SDX Energy is set for a year of growth, although there are some concerns about impairments that might see it relinquish one of its longest-term producing assets.
In an operating update, the company said production in 2019 had reached 4,020 barrels of equivalent per day, 12% above 2018, and was expected to reach 6,750-7,000 boepd in 2020.
The South Disouq gas project, in Egypt, started in November 2019 and reached plateau production of 50 million cubic feet (1.42 million cubic metres) per day in December. This is expected to contribute 4,300-4,460 boepd this year, representing around two thirds of production in 2020.
SDX is the operator of the licence, with a 55% stake, while IPR has the remaining 45%. The companies are planning to drill two wells this year – possibly three. The Salah and Sobhi wells have 35% chances of success and are close to the central processing facility (CPF), offering the option of low-cost tie ins should discoveries be made. Salah is expected to be spudded in mid-February, with completion due in April.
The existing facility could be increased to process 66 mmcf (1.87 mcm) per day, Reid said, but there are a number of calculations to be made about how best to proceed, whether to boost output now, to invest in more capacity and bring on at a higher level or extend the asset’s productive life. Plans would be dictated by the size of a find.
A third well, Young, has a larger potential size but the chance of success falls to 17% in a deeper horizon. Drilling of this well would require bringing in a partner. A farm-out would involve a carry on drilling but SDX is wary of finding the right balance between funding the well and sacrificing too much equity in the asset. “We don’t want to give away value. It’s large and exciting but high risk,” Reid said.
There is some uncertainty to this year’s output, though, as the company has warned its involvement in Egypt’s North West Gemsa asset might be coming to an end.
“If the monthly cash generation from selling our share of production is less than the cost to pay the operator to keep it running we would offer [our stake] back to the operator and if that’s not wanted back to the government. There are no decommissioning liabilities. Our base case is that unless there’s a major breakthrough restructuring costs, or there’s an uptick in oil prices, we expect to exit [NW Gemsa] in 2020,” SDX’s CEO Mark Reid told Energy Voice.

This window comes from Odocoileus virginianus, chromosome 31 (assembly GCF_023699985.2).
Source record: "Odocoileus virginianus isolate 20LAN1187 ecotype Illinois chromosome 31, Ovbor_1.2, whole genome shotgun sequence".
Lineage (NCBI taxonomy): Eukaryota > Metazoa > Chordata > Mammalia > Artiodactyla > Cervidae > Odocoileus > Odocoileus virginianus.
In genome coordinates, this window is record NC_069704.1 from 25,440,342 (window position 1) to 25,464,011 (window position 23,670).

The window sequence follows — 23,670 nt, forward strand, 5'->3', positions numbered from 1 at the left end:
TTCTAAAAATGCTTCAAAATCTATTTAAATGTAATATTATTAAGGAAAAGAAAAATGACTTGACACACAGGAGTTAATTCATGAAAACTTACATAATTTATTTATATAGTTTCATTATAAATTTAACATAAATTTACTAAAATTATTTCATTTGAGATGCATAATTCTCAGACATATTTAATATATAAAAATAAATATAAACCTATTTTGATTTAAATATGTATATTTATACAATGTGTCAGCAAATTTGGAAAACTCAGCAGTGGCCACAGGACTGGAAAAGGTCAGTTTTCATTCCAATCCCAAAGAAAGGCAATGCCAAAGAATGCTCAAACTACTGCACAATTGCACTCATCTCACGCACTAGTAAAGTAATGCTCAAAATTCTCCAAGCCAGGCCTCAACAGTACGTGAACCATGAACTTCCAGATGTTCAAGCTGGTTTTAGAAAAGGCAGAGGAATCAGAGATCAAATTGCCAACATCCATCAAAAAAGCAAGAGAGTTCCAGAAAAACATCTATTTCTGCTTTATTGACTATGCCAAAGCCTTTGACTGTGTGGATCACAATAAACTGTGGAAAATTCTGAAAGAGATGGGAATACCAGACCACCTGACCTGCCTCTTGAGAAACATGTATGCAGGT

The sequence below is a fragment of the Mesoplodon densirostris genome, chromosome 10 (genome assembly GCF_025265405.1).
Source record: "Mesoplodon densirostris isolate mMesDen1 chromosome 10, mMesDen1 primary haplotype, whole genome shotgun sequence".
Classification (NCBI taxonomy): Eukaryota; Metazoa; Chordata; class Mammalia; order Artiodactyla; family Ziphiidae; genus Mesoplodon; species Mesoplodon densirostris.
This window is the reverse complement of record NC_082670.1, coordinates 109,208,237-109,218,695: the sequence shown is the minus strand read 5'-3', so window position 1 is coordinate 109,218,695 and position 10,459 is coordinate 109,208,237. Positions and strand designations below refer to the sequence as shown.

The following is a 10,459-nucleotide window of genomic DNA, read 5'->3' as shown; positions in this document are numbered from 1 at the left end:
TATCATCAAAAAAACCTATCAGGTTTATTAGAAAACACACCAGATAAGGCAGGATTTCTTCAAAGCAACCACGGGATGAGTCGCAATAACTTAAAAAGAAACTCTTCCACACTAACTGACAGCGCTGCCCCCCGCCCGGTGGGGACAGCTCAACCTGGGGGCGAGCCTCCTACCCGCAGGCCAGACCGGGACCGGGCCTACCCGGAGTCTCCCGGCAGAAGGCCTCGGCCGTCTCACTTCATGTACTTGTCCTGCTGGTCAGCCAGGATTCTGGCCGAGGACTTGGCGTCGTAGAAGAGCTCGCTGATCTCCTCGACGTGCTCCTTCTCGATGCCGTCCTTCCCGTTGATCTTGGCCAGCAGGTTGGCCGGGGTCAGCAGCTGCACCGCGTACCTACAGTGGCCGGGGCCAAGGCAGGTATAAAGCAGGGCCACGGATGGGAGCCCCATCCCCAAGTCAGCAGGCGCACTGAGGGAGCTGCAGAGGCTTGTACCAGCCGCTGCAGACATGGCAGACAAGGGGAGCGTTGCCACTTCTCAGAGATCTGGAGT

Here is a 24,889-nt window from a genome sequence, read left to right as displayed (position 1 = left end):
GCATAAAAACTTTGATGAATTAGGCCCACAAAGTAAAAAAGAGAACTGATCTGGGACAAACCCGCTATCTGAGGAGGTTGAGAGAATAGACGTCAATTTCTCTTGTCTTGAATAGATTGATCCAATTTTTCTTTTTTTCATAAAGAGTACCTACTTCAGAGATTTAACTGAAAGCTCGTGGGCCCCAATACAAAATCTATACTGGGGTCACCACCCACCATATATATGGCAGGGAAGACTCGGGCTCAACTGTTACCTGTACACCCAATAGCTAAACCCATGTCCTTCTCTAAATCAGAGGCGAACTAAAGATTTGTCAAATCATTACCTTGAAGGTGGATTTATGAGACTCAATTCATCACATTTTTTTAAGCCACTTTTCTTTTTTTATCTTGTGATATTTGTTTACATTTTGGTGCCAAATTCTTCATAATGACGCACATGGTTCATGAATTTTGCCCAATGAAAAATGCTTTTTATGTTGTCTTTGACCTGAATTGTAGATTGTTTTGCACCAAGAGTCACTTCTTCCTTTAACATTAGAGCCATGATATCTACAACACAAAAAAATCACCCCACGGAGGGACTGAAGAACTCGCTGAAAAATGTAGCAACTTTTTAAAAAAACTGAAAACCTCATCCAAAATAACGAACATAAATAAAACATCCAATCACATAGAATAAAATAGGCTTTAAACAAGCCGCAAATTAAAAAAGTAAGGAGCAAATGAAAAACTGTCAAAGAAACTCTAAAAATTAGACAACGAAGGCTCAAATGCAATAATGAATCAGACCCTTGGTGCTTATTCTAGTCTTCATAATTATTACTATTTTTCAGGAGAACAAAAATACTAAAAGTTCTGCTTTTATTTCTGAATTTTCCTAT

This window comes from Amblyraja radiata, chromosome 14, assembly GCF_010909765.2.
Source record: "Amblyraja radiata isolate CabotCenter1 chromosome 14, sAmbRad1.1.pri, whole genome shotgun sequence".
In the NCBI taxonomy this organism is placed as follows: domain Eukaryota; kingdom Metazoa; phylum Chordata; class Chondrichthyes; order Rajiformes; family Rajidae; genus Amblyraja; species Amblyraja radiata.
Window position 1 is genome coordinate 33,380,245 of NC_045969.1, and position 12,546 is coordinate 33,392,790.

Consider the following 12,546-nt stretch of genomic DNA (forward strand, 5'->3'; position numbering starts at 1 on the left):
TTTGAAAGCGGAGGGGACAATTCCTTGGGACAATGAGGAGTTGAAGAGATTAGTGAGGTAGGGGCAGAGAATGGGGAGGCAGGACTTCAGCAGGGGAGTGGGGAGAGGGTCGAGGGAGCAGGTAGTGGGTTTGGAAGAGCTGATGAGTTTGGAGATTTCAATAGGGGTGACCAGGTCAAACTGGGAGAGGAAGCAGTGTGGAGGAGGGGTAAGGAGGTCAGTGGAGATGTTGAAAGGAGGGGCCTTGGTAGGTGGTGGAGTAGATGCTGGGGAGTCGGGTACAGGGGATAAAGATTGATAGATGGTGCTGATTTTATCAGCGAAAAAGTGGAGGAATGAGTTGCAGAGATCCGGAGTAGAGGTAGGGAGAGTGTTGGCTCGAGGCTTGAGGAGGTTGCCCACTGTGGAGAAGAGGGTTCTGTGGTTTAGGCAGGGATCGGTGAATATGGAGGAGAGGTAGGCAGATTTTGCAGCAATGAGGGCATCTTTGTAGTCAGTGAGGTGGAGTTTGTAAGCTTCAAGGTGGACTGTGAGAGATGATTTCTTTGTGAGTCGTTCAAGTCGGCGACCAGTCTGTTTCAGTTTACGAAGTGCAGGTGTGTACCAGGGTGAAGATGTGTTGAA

SDX projects that NW Gemsa will contribute 1,000-1,050 boepd this year, down from 1,800 boepd in 2019.
Problems at this project have contributed to SDX taking a non-cash impairment of $18mn. “There’s absolutely no impact on the business going forward” from this impairment, Reid said. In addition to the NW Gemsa asset, the impairment was driven by the South Ramadan licence, in the Gulf of Suez, and the southern part of the South Disouq licence, which SDX will not be able to explore before the licence expires.
This impairment “cleans up the accounting”, Reid said, “none of these assets are in our forecasts”.
Capital expenditure reached $40.7 million in 2019, higher by $4.5mn than expected, driven largely by being able to drill faster in Morocco than had been expected. Spending this year should fall to $25.5mn. As at the end of 2019, SDX had $11mn in cash.
The company does have a $10mn facility from the European Bank for Reconstruction and Development (EBRD). “The EBRD has been an excellent partner for us and hugely supportive” of SDX’s work in Morocco, Reid said. The structure of the facility is that the amounts available reduces as the tenor comes closer, with the $10mn initial amount having fallen to $7.5mn as of November and with another reduction due in July.
“We are in positive discussions on the effective extension of that facility. Morocco is a nice predictable business defined by fixed-price long-term gas contracts,” the CEO continued. “They are happy to put in a bigger facility if we need it,” Reid said, but the question is whether SDX requires the cash as this will also increase the expense.
Gas from the SDX assets is going to meet industrial demand in the Atlantic Free Zone. The company currently has eight customers, taking gas on five or 10 year take or pay contracts. “There’s a long tail of consumption and we need to ensure sufficient supplies,” Reid said. SDX is in the process of a 12-well drilling campaign, of which it has drilled seven, with five commercial discoveries.
Those five finds are enough to cover two to three years of consumption, the CEO said, suggesting a need to drill more to cover contracted demand.
The focus has been on the drilling of low risk wells thus far, but the company is about to shift to targeting larger resources. “The next two wells have been selected to test that thesis, of whether prospectivity extends to the north,” Reid said, noting the first of these was already being drilled and with results due next week.